THIS F1 LIFE
WHAT NEXT FOR THE FORCES THAT POWER F1?
Pat Symonds on PUs of the future
Once again we have come to that point in the regulatory cycle when thoughts turn to the next power unit. The previous naturally aspirated V8 had a lifespan that ran from 2006 until the end of 2013. Eight years seems a reasonable life for an engine design, so now it is time to consider what will replace today’s highly sophisticated hybrids.
Various factors, not least the expiry of current commercial agreements at the end of 2020, have determined that the next power unit should appear for the 2021 season. Current engines have attracted more negativity than they deserve. Yes, they are complicated, but their sophistication and efficiency would not have been possible without complexity. The decisions to downsize the engines and bring back the power of the internal combustion engine through turbocharging, while adding significant hybrid electrical capacity, has mirrored much of what is going on in the auto industry. While the incredible efficiency that has been achieved has perhaps not attracted the publicity it should have done, I think most fans are aware that the race-fuel consumption is around two-thirds of what it was in 2013, while maintaining similar levels of performance.
There have been further criticisms. Much was made of the lack of sound, which wasn’t surprising given that this is a low-revving, downsized turbocharged engine. Next, the expense of the engines became a focus. Some of this latter criticism is unjustified: total engine bills have risen, but not for the obvious reasons. In 2006, the V8 engine had a unit cost of just over $700,000 and, over a season, each car used eight of them. Add in the inevitable cost of support including trackside engineers and freight, and it’s clear that a typical engine bill of $20 million for a two-car team merely covered the incremental cost of supply and support.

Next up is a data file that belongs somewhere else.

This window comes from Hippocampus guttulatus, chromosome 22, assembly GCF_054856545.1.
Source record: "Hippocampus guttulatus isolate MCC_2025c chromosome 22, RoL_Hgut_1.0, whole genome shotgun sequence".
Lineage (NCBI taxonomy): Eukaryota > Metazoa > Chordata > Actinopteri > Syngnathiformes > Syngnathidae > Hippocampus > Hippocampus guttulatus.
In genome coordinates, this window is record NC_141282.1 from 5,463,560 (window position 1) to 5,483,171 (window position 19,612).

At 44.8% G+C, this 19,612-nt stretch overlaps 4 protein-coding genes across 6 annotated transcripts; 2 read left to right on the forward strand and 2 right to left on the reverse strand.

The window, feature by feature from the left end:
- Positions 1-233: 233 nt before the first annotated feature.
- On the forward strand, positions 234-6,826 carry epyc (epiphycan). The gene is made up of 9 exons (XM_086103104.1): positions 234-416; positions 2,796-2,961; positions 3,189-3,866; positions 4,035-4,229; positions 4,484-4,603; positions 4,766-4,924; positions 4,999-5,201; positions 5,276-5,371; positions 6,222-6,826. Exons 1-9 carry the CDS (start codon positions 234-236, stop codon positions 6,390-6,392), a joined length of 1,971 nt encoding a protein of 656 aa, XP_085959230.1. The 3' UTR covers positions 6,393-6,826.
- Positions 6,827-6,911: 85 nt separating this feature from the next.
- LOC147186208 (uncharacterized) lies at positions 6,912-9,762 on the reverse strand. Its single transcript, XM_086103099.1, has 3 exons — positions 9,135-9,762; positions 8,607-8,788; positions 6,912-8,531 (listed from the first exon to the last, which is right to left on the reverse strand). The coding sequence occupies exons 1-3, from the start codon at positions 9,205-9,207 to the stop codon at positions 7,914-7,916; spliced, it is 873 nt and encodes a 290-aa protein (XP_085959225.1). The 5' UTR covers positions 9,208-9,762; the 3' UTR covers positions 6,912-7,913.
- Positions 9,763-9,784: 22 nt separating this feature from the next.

The cost of the power unit has since risen to around $1.5m. However, this is offset by the fact that in 2017 a driver may only use four power units, and, in 2018, this will drop to three. At that point, the hardware cost of power units for the racing season is very similar to the cost of a supply of the V8 engine. Yet even with the cooperation of the power-unit suppliers, who, at the behest of the FIA, have pared back their originally contracted receipts by several million, the cost of supply is still above that of the old V8s.
In order to understand why, we need to accept that the business model has changed and manufacturers are no longer prepared to absorb all development costs within their own teams while supplying customers at an incremental cost. The new way of doing things sees the manufacturers passing on some of the cost of development of the current engines. The amount passed on appears to vary between the different manufacturers and true figures are hard to come by, but for 2018 the regulations dictate a price of $24m, a figure that once again approaches incremental cost.
That may seem a huge sum, but F1 is not a cheap sport and for a mid-sized team this represents perhaps ten to 12 per cent of its budget. The power unit embodies a significant part of the overall package and personally I don’t feel that this cost is totally unreasonable. In the late 1990s at Benetton, our engine bill was around $35m and at the end of the season we got an additional bill because we had exceeded the agreed testing mileage. Of course in those days we might well use one engine on Friday, two
The high-downforce 2017 cars seem underpowered despite the engines producing in excess of 670kW